Not just about

revitalization

In the discussion in your article, "Planning for Westport's Downtown Revitalization," of Nov. 11, many important points are made that bring up how friendly and exciting the downtown area used to be. It also implies how high rents, greed and a lack of vision have taken over over the years. It is simply not a downtown community anymore, and once the Y leaves, the only reason to go downtown is to shop and eat. It is not a place to meet friends and gather, especially at night.

Westport has enormous charm and beauty with a beautiful river running down the center. But what does anyone see on either side of the Saugatuck: cars and parking lots. No cafes, no restaurants, no place to meet and share a beautiful day. Only now, are outdoor cafes and eating areas being considered. The town shuts down by 10 p.m. at night, even on weekends. You can't walk to a bookstore and talk about a movie you have seen over coffee in a cozy cafe. Remember the movie theaters? Ships restaurant? Atticus bookstore and cafe? How bout the Ice Cream Parlor? Oh, sorry, residents who moved here within the last decade would not have a clue.

Each town administration has progressively lost vision of what the town was and could be. Otherwise we could have had a park where the office building is on Gorham Island. We could have had a beautiful library that didn't have to go through successive renovations where a fancy widget factory was built. And now we will continue to talk about it because we need more money. Not beauty. Not comfort. Not friendship. Money.

Westport is not just about revitalization, its about vision and beauty ... and the past.

David L. Meth

Westport

Movie theaters missing

I've lived in Westport since 1965 and have watched with dismay as Westport's essential local character was overtaken by national chain stores. (Maybe you can't stop progress, but you can stop calling it "progress.") But Westport really lost its downtown when it lost its movie theaters. The place I'm most likely to run into my fellow Westporters is at the Garden Cinema in Norwalk, which also means that Westport restaurants are losing potential clientele to Norwalk restaurants. (The same discouraging phenomenon is happening in Fairfield as well.) I applaud Ron Corwin's suggestion that the P&Z encourage downtown Westport developers to include a movie theater in their plans.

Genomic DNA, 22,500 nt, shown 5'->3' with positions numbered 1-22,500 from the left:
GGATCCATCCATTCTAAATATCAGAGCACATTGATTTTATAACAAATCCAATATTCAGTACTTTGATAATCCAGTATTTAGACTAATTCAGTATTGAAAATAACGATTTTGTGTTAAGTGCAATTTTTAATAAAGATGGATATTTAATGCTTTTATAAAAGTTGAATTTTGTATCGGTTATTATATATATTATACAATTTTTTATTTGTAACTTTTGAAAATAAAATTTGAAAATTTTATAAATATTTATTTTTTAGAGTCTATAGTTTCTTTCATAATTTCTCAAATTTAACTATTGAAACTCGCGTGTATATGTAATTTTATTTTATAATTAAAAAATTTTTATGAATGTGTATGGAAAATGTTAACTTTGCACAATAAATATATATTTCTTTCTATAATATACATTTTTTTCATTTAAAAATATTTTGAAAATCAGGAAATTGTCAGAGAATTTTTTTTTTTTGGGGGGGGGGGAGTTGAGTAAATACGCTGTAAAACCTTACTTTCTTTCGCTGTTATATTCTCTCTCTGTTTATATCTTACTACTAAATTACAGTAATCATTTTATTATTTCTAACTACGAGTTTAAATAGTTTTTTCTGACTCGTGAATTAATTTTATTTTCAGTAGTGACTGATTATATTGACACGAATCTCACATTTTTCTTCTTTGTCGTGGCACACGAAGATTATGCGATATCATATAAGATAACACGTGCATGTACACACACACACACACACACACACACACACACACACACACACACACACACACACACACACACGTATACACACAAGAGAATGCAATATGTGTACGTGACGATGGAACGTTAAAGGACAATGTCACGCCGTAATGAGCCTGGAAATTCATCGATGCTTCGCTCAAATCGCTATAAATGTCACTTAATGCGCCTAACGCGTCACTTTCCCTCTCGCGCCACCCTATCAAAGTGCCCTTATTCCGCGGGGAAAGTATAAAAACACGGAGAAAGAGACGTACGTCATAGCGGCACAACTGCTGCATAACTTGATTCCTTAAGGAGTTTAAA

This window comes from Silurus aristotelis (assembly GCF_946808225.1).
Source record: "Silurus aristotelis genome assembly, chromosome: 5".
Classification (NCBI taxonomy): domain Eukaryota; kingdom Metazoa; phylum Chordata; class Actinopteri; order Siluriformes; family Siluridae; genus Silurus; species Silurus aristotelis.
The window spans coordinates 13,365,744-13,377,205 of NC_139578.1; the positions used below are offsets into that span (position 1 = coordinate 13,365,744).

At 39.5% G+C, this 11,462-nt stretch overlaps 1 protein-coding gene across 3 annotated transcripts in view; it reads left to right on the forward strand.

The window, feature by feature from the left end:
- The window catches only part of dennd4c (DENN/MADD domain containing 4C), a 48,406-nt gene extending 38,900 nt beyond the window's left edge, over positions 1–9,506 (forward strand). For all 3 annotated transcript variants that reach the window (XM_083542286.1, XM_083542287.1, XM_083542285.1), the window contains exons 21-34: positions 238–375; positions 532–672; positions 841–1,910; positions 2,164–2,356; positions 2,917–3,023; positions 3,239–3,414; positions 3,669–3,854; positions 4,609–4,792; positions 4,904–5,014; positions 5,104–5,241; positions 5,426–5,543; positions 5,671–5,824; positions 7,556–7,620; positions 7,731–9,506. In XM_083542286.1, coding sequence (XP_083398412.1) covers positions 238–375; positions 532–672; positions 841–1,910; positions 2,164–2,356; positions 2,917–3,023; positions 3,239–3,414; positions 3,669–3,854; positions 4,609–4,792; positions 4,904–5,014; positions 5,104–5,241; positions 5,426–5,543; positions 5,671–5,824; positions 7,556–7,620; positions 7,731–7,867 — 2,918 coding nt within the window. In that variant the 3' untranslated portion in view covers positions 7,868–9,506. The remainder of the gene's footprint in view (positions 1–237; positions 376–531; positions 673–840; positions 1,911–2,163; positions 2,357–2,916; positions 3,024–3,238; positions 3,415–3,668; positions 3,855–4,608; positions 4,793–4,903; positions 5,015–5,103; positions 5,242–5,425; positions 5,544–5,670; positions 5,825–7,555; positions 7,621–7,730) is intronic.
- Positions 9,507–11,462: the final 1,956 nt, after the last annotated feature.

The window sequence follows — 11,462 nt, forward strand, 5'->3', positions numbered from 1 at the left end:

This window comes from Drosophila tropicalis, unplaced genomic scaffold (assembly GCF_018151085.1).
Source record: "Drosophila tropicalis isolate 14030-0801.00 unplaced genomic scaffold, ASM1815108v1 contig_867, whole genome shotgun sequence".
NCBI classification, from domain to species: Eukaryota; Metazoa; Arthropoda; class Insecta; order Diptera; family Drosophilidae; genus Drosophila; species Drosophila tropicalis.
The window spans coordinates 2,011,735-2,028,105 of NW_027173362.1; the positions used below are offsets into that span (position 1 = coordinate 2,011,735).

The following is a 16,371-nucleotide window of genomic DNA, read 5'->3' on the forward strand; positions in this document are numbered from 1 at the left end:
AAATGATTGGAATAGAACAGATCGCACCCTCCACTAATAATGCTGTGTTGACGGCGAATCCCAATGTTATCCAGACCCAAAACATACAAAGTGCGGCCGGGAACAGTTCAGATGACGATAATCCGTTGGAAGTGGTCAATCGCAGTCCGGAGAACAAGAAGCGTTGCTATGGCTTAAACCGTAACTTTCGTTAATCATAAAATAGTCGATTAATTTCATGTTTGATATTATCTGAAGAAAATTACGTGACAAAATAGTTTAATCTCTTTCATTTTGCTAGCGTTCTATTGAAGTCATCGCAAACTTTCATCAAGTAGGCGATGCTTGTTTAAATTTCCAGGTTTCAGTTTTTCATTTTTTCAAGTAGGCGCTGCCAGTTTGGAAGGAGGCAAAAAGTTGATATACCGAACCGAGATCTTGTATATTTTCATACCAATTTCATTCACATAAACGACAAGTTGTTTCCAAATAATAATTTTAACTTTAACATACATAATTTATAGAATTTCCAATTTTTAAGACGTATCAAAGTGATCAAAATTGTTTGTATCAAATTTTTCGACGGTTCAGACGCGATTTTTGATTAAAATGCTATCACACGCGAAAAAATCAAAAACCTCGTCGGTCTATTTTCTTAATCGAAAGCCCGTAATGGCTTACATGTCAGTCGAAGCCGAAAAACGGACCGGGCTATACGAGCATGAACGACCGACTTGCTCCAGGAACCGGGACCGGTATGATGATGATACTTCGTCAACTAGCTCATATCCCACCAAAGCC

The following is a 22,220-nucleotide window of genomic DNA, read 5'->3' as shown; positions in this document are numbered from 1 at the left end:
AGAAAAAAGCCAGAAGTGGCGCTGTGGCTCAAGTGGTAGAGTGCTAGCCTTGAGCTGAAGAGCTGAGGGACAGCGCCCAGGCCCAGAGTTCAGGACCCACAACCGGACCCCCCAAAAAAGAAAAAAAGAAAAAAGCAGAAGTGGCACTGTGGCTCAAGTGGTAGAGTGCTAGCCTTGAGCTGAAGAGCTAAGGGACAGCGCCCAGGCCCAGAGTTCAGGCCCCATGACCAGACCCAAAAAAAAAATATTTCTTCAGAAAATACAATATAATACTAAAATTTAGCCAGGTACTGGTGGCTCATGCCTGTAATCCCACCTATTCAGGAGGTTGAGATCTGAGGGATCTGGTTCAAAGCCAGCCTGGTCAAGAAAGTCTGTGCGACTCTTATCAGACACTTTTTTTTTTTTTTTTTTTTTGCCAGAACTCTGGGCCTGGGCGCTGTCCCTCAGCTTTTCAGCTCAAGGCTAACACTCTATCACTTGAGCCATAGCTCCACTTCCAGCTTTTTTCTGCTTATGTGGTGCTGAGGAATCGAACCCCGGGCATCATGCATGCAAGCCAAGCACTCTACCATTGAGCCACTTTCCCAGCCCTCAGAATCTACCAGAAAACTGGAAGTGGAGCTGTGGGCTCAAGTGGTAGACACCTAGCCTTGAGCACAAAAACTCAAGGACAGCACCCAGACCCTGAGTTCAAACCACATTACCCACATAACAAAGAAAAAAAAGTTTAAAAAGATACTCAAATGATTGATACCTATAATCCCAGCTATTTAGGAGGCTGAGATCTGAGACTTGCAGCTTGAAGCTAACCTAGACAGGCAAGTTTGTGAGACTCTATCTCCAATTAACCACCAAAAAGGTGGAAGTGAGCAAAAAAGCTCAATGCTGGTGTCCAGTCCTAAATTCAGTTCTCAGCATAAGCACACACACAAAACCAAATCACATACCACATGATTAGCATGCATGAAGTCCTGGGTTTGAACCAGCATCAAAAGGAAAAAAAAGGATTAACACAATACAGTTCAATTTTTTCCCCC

Mary-Lou Weisman

Westport

Honoring veterans

Thank you for your thoughtful editorial (Westport News, Nov. 11). As a Vietnam veteran, I cannot speak for my fellow comrades, but I don't think that whether or not school is in session on Veterans Day is a major concern to most of us. Instead, I would like to see property tax credits or certain discounts at various town related services be given to veterans. This would be far more meaningful and perhaps an incentive for others to serve. In a far greater span of focus, I would like to also see a mandatory two-year service requirement, whether it be community or military, for all 18-year-olds, regardless of gender, in this country. The best way to honor veterans is to become one!

Hush McCormick

Westport

Bring 'em home

The best way to honor our Veterans is bring all our troops home for Christmas!

Jo Ann Miller and Carl A. Swanson

Westport

Thank you, voters

Thank you, voters of District 4, for coming out Nov. 3 to vote, particularly those that voted for me to represent them on the RTM.

George W. Underhill

Westport

Dialing problems

Many of your Westport and Weston readers have been unreachable by phone due to errors made by AT&T and the Dept. of Public Utility Control (DPUC) in implementing the dialing change made mandatory last Saturday.